'Work Hard, Play Hard'. What about 'Work Smarter, Play Better'?

It's time to re-consider the application of the 'Work Hard, Play Hard' mantra in the workplace, and instead think of potentially replacing it. Is 'Work Smarter, Play Better' a viable alternative?

What is ‘work hard, play hard’?

'Work Hard, Play Hard' is a well-known and often well followed dictum proposing a lifestyle or culture which embraces long hours of work alongside or followed by a social and leisure activities. Which combined, leaves individuals with very little time for personal reflection or rest.

The ‘work hard, play hard’ mantra dates back to the work of William Newnham in 1827, albeit in a slightly more exhaustive and protracted manner:

“Whatever is done, it should be habitually done with earnestness; in every pursuit, exertion should be employed; work hard and play hard; always recollecting that quiescence, the stillness of inactivity is destructive to the mental welfare, and approaches very nearly to the winter of the faculties, the torpor of a hibernating animal, the unprotected state of sleep, or the complete cessation of life.”

Yes, a bit of a mouthful!

The internet is inundated with articles, blogs and reasons to follow the ‘work hard, play hard’ mantra, with Elon Musk being one of the biggest proponents of the idea (who works 80-hour weeks).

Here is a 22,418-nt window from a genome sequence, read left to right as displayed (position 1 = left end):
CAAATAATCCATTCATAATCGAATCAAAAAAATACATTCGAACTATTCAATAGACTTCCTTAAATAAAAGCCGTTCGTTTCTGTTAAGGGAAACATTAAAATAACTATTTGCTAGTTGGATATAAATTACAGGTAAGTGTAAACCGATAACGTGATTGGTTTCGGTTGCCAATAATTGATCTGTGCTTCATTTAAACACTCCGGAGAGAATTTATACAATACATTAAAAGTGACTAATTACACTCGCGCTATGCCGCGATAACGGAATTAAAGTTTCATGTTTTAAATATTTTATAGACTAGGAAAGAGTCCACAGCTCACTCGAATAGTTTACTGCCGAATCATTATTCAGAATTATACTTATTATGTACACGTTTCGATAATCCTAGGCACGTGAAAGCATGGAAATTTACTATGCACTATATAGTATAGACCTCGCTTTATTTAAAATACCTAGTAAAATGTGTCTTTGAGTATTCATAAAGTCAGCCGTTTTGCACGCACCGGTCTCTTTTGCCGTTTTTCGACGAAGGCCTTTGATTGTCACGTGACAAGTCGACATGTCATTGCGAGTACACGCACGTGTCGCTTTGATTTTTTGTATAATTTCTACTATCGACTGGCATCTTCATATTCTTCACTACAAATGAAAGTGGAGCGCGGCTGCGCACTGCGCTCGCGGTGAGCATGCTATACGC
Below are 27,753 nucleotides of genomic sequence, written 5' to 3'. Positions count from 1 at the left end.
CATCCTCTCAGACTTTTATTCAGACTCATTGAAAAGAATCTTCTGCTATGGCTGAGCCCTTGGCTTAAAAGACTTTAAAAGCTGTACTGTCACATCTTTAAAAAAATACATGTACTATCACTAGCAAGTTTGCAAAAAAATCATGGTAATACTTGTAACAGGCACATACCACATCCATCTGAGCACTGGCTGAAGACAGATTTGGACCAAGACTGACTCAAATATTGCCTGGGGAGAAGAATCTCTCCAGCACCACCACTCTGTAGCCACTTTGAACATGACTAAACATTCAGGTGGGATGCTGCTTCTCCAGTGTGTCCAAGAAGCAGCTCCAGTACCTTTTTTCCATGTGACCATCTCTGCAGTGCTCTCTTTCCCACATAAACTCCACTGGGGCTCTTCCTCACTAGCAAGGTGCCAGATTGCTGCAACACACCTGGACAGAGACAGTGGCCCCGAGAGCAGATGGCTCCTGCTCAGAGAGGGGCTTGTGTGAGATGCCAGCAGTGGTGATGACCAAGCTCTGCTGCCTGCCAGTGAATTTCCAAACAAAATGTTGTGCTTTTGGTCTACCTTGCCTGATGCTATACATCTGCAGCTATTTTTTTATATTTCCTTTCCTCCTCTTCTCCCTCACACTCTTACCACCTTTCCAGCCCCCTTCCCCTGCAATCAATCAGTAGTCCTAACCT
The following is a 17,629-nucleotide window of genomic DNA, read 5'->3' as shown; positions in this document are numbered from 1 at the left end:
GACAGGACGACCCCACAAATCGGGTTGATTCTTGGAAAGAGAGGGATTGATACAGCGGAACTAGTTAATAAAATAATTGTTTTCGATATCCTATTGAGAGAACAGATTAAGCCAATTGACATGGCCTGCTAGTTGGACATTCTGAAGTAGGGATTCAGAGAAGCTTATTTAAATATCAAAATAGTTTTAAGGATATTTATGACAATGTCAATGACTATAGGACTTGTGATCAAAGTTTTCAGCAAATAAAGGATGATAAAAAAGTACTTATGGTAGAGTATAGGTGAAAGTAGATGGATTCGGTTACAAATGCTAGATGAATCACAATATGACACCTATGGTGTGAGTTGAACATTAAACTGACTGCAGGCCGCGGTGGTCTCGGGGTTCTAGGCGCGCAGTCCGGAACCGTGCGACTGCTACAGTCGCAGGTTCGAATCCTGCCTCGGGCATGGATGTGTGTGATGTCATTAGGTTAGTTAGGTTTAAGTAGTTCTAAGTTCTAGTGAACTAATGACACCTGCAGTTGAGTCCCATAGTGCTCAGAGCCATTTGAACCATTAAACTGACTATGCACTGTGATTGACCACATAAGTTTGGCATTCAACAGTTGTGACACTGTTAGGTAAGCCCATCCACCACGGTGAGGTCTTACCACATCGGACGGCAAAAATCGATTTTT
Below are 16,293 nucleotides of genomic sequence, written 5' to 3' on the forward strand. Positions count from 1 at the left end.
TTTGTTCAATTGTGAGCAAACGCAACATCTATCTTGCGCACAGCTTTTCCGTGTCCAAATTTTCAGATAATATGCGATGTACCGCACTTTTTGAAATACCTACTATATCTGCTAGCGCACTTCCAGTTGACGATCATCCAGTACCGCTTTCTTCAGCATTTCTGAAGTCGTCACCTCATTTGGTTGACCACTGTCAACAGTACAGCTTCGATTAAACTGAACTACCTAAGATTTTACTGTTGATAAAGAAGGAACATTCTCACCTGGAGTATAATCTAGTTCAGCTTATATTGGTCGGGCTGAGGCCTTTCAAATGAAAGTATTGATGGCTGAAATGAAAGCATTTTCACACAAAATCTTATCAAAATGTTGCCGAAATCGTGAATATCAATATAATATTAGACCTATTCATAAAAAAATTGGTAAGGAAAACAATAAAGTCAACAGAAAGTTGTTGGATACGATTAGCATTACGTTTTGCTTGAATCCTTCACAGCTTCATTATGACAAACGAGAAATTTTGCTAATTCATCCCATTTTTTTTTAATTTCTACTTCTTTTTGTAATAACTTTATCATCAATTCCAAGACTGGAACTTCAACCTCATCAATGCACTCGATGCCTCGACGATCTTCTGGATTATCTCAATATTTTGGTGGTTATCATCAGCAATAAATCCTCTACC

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Although dating back to the early 17th century, it is only very recently that research has provided evidence for the existence of the idea. Many previous incarnations of the ‘work hard, play hard’ mantra appear to be centred around the cliché and not based on empirical research. However, work by Lonnie Aarssen in 2015 provides empirical support for the ‘work hard, play hard’ lifestyle, wherein there is a correlation between a desire to work hard and an attraction to leisure.

The potential dangers of ‘work hard, play hard’:

Unfortunately, the paper doesn’t expose some of the dangers of the ‘work hard, play hard’ lifestyle also known as ‘performative workaholism'. So, what are some of the dangers to the lifestyle, and if so, is it as desirable as first thought? Here are the most cited negative effects of performative workaholism:

work hard, play hard (1)
work hard, play hard (1)

1. Burnout

Burnout is a state of mental, emotional and physical exhaustion caused by excessive or prolonged stress. Burnout works bi-directionally with work. The ‘work hard, play hard’ lifestyle can cause burnout, but burnout also has a negative effect on your work (which may in turn lead to the mindset that you need to continuously work to get back up to speed).

2. Risky levels of drinking

Research published in the British Medical Journal found that people who work more than 48 hours a week were more likely to drink at dangerous levels compared to those who work fewer hours. Interestingly, this result is consistent across the socioeconomic spectrum, meaning that dangerous levels of drinking remain across job type (bus driver vs corporate banker).

3. Sleep Deprivation